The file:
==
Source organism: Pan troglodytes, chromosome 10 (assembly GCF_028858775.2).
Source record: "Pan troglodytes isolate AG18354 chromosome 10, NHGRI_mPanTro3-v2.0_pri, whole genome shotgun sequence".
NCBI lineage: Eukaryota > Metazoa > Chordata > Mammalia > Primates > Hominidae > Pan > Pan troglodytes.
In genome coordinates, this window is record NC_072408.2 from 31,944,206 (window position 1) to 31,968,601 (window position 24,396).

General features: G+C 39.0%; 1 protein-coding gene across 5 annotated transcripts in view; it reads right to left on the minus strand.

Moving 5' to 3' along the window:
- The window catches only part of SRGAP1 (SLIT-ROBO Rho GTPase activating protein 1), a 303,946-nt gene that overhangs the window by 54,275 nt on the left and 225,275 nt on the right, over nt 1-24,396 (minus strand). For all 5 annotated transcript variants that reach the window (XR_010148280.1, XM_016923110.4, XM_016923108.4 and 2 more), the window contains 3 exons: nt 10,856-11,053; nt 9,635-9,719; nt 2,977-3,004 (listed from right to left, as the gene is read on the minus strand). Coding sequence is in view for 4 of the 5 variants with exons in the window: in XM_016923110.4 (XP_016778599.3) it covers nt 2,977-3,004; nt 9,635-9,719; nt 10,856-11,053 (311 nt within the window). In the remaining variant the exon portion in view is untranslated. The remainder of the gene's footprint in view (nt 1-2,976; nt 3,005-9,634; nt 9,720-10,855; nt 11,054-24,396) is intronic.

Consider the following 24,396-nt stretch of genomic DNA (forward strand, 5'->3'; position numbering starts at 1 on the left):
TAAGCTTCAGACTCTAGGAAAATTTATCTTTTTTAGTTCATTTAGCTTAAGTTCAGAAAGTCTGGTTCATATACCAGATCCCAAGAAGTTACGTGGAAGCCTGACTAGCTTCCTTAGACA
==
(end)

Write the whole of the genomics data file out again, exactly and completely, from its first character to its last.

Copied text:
Source organism: Pan troglodytes, chromosome 10 (assembly GCF_028858775.2).
Source record: "Pan troglodytes isolate AG18354 chromosome 10, NHGRI_mPanTro3-v2.0_pri, whole genome shotgun sequence".
NCBI lineage: Eukaryota > Metazoa > Chordata > Mammalia > Primates > Hominidae > Pan > Pan troglodytes.
In genome coordinates, this window is record NC_072408.2 from 31,944,206 (window position 1) to 31,968,601 (window position 24,396).

General features: G+C 39.0%; 1 protein-coding gene across 5 annotated transcripts in view; it reads right to left on the minus strand.

Moving 5' to 3' along the window:
- The window catches only part of SRGAP1 (SLIT-ROBO Rho GTPase activating protein 1), a 303,946-nt gene that overhangs the window by 54,275 nt on the left and 225,275 nt on the right, over nt 1-24,396 (minus strand). For all 5 annotated transcript variants that reach the window (XR_010148280.1, XM_016923110.4, XM_016923108.4 and 2 more), the window contains 3 exons: nt 10,856-11,053; nt 9,635-9,719; nt 2,977-3,004 (listed from right to left, as the gene is read on the minus strand). Coding sequence is in view for 4 of the 5 variants with exons in the window: in XM_016923110.4 (XP_016778599.3) it covers nt 2,977-3,004; nt 9,635-9,719; nt 10,856-11,053 (311 nt within the window). In the remaining variant the exon portion in view is untranslated. The remainder of the gene's footprint in view (nt 1-2,976; nt 3,005-9,634; nt 9,720-10,855; nt 11,054-24,396) is intronic.

Consider the following 24,396-nt stretch of genomic DNA (forward strand, 5'->3'; position numbering starts at 1 on the left):
TAAGCTTCAGACTCTAGGAAAATTTATCTTTTTTAGTTCATTTAGCTTAAGTTCAGAAAGTCTGGTTCATATACCAGATCCCAAGAAGTTACGTGGAAGCCTGACTAGCTTCCTTAGACA